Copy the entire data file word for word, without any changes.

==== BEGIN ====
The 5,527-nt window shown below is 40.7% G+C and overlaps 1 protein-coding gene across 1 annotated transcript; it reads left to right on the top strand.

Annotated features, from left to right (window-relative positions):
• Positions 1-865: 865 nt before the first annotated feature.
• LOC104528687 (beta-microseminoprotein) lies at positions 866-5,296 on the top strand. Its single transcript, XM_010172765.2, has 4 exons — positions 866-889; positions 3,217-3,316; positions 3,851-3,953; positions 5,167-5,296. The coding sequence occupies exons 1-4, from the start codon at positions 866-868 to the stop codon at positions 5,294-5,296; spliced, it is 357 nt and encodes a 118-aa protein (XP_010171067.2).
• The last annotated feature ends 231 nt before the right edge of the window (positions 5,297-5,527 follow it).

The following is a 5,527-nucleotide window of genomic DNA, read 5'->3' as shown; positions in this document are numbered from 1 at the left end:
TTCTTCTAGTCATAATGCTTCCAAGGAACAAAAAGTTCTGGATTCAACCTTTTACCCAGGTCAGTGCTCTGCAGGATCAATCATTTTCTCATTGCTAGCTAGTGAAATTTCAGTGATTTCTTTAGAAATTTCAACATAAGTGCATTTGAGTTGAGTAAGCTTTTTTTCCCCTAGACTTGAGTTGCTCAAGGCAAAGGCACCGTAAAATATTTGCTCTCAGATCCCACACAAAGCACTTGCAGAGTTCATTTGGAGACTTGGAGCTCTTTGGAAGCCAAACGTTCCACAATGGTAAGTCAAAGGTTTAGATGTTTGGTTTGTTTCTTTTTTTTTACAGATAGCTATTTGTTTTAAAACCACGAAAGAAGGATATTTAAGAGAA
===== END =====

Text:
The 5,527-nt window shown below is 40.7% G+C and overlaps 1 protein-coding gene across 1 annotated transcript; it reads left to right on the top strand.

Annotated features, from left to right (window-relative positions):
• Positions 1-865: 865 nt before the first annotated feature.
• LOC104528687 (beta-microseminoprotein) lies at positions 866-5,296 on the top strand. Its single transcript, XM_010172765.2, has 4 exons — positions 866-889; positions 3,217-3,316; positions 3,851-3,953; positions 5,167-5,296. The coding sequence occupies exons 1-4, from the start codon at positions 866-868 to the stop codon at positions 5,294-5,296; spliced, it is 357 nt and encodes a 118-aa protein (XP_010171067.2).
• The last annotated feature ends 231 nt before the right edge of the window (positions 5,297-5,527 follow it).

The following is a 5,527-nucleotide window of genomic DNA, read 5'->3' as shown; positions in this document are numbered from 1 at the left end:
TTCTTCTAGTCATAATGCTTCCAAGGAACAAAAAGTTCTGGATTCAACCTTTTACCCAGGTCAGTGCTCTGCAGGATCAATCATTTTCTCATTGCTAGCTAGTGAAATTTCAGTGATTTCTTTAGAAATTTCAACATAAGTGCATTTGAGTTGAGTAAGCTTTTTTTCCCCTAGACTTGAGTTGCTCAAGGCAAAGGCACCGTAAAATATTTGCTCTCAGATCCCACACAAAGCACTTGCAGAGTTCATTTGGAGACTTGGAGCTCTTTGGAAGCCAAACGTTCCACAATGGTAAGTCAAAGGTTTAGATGTTTGGTTTGTTTCTTTTTTTTTACAGATAGCTATTTGTTTTAAAACCACGAAAGAAGGATATTTAAGAGAA